Reference Work Entry

Encyclopedia of Molecular Mechanisms of Disease

pp 526-527

Diaphragmatic Paralysis

  • Michael BenatarAffiliated withDepartment of Neurology, Emory University School of Medicine

Synonyms

Diaphragmatic weakness; Phrenic nerve palsy; Respiratory muscle weakness

Definition and Characteristics

Inspiratory muscle weakness that results from any disease process affecting the diaphragm or the neural structures that innervate the diaphragm. Disorders of the lower motor neuron (Phrenic nerve, neuromuscular junction or muscle) are most common, but diaphragmatic paralysis may also result from injury to upper motor neuron pathways.

Prevalence

There are no epidemiological studies, in part because diaphragmatic paralysis is not a unitary disease entity, but rather a clinical syndrome with many diverse causes.

Genes

Diaphragmatic paralysis may be associated with a number of different genetic disorders including the hereditary motor and sensory neuropathies (Charcot-Marie Tooth disease) [1] and the metabolic myopathies, notably acid maltase deficiency [2,3]. Although diaphragmatic weakness may be found in several of the autosomal dominant inherited neuropathies, it is most characteristic of CMT-2C (linkage to chromosome 12q23-q24; unknown gene product) [1]. Acid maltase deficiency (autosomal recessive) is due to mutations in the gene coding for the acid α-1,4-glucosidase protein (chromosome 17q23).

Molecular and Systemic Pathophysiology

Pathophysiology varies depending on etiology. Phrenic neuropathy may result from direct trauma to the phrenic nerve during cardiothoracic surgery, from anterior horn cell dysfunction (amyotrophic lateral sclerosis), from immune-mediated inflammation as part of an acute brachial neuritis (Parsonage-Turner syndrome), from endoneurial ischemia as part of a mononeuritis multiplex secondary to large artery vasculitis (Takayasu’s or giant cell arteritis), as part of inflammatory demyelination (as seen in the Guillain-Barre syndrome) or from dysmyelination secondary to an inherited disorder to myelin proteins (Charcot-Marie Tooth disease). Diaphragmatic weakness may also result from impaired neuromuscular transmission (myasthenia gravis, Lambert-Eaton myasthenic syndrome, botulism) and from primary disorders of muscle (inflammatory and metabolic myopathies).

Diagnostic Principles

Shortness of breath when supine (orthopnea) is the most common symptom of diaphragmatic paralysis. The characteristic finding on examination is paradoxical inward movement of the abdomen with inspiration, most readily visible in the supine position [4,5]. Direct measurement of transdiaphragmatic pressure (Pdi) is the most accurate method of assessing diaphragmatic function, but requires the placement of balloon catheters in the esophagus and stomach [4]. The clinical utility of Pdi measurements is limited, therefore, by the invasive nature of the test. Elevation of a hemidiaphgram may be apparent on chest x-ray and fluroscopy in the posteroanterior and lateral positions may show absent or paradoxical movement of the diaphragm in response to a sniff maneuver [6]. These imaging techniques are most useful in the evaluation of hemi-diaphragmatic paralysis. Ultrasound may be used to measure diaphragmatic thickness and the change in thickness (representing diaphragmatic shortening with contraction) with inspiration. Atrophy and lack of shortening (i.e., little change in thickness) with inspiration are signs of diaphragmatic paralysis [6,7]. Reduced forced vital capacity (FVC) is the characteristic finding on lung function testing, especially when supine FVC is <75% of erect FVC [4]. Reductions in maximum inspiratory and expiratory pressures (MIPs and MEPs) are also characteristic of diaphragmatic weakness, but like the FVC the diagnostic utility of these static lung volumes is limited by the effort-dependence of these measurements. Several electrophysiological techniques have been used to assess diaphragmatic function including phrenic nerve conduction studies (in response to either electrical or magnetic stimulation) and diaphragmatic electromyography (EMG) [8]. The technical difficulty of these electrophysiological tests limits their diagnostic utility.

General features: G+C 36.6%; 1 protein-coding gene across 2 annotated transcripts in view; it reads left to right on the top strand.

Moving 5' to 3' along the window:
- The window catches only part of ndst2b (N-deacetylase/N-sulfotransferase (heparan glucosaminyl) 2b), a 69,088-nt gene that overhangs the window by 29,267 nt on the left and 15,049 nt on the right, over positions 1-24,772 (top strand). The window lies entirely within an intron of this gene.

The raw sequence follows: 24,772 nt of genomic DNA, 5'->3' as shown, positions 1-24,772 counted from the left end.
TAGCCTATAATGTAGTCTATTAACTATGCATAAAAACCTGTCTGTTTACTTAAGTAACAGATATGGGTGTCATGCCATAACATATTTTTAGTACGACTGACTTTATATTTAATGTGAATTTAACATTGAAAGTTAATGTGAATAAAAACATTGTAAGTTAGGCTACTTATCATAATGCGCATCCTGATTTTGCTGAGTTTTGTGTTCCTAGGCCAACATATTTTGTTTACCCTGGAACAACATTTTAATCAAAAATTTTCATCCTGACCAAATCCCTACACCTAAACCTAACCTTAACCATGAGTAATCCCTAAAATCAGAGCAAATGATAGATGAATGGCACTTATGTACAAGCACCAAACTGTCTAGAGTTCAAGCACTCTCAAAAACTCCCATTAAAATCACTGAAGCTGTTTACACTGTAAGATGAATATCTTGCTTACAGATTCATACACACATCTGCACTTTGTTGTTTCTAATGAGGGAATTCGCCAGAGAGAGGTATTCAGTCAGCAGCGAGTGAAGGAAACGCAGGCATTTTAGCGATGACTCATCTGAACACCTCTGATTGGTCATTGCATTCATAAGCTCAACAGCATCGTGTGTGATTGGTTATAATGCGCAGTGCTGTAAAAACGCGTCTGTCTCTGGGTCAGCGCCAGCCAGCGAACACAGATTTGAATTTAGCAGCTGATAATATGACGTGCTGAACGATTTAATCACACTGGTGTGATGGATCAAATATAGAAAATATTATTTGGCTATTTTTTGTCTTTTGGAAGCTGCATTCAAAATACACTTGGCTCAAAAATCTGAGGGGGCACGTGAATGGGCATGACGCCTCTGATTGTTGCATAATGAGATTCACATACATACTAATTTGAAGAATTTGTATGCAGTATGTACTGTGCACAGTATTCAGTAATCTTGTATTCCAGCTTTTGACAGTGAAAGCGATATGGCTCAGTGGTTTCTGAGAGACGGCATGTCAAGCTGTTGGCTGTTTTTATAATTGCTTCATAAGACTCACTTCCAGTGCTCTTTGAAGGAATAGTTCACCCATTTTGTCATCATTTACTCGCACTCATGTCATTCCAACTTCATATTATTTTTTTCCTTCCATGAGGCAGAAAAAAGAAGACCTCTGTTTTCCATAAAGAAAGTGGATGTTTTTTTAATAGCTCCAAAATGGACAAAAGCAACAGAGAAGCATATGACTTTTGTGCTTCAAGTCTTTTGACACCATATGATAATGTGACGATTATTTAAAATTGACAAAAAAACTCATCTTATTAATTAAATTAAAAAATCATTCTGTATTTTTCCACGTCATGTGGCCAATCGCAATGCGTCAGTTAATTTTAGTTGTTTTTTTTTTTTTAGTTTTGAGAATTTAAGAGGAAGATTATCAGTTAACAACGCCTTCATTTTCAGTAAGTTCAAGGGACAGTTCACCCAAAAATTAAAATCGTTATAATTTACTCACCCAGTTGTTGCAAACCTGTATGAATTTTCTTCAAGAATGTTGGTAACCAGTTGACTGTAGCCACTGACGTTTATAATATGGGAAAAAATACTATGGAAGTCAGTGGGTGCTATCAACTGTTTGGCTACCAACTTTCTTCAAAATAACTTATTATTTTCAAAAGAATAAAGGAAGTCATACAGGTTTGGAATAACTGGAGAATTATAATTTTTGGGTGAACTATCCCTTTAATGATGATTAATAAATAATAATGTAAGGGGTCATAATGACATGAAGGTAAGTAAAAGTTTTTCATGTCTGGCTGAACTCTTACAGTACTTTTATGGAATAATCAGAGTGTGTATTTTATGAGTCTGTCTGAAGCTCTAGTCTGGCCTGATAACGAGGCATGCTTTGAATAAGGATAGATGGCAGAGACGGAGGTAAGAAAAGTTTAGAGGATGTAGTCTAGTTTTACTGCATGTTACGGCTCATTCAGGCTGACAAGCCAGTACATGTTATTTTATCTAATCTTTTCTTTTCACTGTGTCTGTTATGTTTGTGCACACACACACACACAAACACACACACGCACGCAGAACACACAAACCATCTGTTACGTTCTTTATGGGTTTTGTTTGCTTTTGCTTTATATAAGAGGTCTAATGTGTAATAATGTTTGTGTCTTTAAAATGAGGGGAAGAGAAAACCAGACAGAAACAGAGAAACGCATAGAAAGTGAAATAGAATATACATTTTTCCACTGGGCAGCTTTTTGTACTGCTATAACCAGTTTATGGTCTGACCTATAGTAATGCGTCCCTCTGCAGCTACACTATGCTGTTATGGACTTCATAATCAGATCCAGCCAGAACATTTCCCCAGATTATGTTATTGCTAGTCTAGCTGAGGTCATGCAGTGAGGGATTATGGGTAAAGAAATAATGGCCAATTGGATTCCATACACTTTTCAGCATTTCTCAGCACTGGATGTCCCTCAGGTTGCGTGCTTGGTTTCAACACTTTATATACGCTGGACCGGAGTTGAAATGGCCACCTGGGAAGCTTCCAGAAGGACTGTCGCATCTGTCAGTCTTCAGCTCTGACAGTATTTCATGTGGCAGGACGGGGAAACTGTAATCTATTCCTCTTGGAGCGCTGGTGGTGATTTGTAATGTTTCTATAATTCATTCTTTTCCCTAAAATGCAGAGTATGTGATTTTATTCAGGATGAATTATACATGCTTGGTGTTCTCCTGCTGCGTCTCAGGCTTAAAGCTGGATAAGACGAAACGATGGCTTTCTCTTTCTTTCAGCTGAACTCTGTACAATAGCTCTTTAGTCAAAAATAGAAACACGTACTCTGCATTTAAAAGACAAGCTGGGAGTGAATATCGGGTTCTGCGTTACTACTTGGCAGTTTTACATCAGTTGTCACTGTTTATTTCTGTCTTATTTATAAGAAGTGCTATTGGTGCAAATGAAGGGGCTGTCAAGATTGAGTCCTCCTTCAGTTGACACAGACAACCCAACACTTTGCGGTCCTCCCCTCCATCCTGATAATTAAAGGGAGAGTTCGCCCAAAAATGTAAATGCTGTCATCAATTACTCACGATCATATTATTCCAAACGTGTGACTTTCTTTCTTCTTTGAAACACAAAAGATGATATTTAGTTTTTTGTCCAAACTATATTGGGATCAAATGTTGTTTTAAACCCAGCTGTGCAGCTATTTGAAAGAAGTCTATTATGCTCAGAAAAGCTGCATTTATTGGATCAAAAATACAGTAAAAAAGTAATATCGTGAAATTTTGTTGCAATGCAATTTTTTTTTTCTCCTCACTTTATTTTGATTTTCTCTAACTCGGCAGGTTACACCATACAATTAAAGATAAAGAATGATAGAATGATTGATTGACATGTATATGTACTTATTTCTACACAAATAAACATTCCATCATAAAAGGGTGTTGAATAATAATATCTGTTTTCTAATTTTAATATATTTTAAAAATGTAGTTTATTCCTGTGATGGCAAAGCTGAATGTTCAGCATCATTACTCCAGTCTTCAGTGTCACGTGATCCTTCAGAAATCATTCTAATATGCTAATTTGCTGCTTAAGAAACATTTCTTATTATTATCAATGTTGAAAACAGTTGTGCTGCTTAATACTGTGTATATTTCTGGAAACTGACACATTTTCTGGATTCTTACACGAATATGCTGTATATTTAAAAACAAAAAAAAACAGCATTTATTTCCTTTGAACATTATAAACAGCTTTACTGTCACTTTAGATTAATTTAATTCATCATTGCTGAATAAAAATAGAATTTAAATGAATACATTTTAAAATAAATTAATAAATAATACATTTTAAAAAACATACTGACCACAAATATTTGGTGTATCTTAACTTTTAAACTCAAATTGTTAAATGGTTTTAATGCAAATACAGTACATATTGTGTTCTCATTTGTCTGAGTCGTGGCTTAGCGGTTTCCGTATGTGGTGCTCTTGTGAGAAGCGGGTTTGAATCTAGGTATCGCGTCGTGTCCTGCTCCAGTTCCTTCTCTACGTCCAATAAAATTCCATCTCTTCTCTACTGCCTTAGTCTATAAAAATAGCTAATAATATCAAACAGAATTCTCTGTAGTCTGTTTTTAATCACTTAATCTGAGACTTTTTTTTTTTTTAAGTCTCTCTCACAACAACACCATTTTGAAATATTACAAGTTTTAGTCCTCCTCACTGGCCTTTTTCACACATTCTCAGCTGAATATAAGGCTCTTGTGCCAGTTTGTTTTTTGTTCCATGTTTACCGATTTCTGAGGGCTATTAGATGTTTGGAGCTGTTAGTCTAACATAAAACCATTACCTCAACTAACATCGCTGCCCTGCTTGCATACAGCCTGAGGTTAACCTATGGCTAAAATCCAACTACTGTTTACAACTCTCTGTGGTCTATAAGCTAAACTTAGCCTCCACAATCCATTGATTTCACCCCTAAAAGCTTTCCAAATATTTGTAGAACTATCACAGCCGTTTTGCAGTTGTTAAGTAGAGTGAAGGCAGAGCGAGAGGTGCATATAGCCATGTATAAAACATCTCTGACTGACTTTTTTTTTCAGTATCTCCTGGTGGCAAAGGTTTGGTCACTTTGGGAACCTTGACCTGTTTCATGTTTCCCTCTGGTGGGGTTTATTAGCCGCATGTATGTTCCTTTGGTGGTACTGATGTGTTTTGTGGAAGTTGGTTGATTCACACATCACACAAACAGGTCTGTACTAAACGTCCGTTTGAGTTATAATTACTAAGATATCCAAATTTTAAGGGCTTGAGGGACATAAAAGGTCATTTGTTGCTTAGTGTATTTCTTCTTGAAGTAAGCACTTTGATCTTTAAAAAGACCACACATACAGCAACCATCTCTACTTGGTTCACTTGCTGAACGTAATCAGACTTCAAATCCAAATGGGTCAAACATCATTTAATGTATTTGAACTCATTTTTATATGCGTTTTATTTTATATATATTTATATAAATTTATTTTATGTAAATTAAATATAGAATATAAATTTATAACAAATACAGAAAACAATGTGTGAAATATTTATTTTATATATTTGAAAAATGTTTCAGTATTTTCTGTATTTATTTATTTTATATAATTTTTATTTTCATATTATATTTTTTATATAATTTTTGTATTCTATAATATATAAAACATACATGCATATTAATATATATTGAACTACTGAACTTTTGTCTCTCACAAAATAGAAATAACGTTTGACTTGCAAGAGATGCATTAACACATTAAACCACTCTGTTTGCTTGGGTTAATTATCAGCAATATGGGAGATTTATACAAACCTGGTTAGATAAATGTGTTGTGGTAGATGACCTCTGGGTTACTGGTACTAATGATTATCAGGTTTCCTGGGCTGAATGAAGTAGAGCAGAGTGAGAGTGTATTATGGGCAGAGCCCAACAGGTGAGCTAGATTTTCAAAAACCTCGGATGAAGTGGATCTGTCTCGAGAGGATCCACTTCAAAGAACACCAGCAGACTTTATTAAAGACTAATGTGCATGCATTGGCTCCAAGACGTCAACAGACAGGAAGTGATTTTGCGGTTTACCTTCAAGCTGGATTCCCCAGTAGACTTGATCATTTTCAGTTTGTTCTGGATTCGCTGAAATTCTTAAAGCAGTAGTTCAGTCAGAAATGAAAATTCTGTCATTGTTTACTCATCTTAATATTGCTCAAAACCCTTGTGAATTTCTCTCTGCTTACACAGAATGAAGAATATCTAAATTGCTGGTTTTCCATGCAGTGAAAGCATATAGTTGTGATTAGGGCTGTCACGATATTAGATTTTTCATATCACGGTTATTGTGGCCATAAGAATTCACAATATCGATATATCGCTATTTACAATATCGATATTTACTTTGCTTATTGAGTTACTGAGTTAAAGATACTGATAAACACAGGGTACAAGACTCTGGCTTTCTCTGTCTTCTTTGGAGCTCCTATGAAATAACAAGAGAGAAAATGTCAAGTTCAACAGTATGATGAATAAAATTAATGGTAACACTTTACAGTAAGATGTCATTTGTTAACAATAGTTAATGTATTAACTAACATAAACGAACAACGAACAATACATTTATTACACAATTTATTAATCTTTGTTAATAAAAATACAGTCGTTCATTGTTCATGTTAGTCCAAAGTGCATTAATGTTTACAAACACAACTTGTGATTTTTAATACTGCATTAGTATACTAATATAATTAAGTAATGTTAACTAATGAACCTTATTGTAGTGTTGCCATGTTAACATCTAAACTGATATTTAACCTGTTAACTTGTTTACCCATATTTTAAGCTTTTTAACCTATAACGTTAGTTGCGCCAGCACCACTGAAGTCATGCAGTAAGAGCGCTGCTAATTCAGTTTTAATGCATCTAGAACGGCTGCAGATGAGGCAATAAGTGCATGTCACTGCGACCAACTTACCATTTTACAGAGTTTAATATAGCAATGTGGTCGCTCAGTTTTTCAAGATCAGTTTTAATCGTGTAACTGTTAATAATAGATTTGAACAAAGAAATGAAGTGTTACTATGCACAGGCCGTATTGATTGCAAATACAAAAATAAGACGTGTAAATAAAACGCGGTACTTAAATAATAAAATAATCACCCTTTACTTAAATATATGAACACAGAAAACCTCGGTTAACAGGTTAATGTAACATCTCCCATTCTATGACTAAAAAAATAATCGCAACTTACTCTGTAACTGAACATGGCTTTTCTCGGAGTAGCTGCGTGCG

Therapeutic Principles

Symptomatic treatment takes the form of mechanical ventilation when diaphragmatic weakness is sufficiently severe to result in respiratory failure. Specific treatment depends on the underlying cause. Diaphragmatic paralysis due to the Guillain-Barre Syndrome is treated with either intravenous immunoglobulin (IVIg) [9] or plasma exchange (PE) [10]. Myasthenia gravis is also treated with IVIg [11] or PE [12], often in combination with steroids [13] and cholinesterase inhibitors.

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© Springer-Verlag GmbH Berlin Heidelberg 2009
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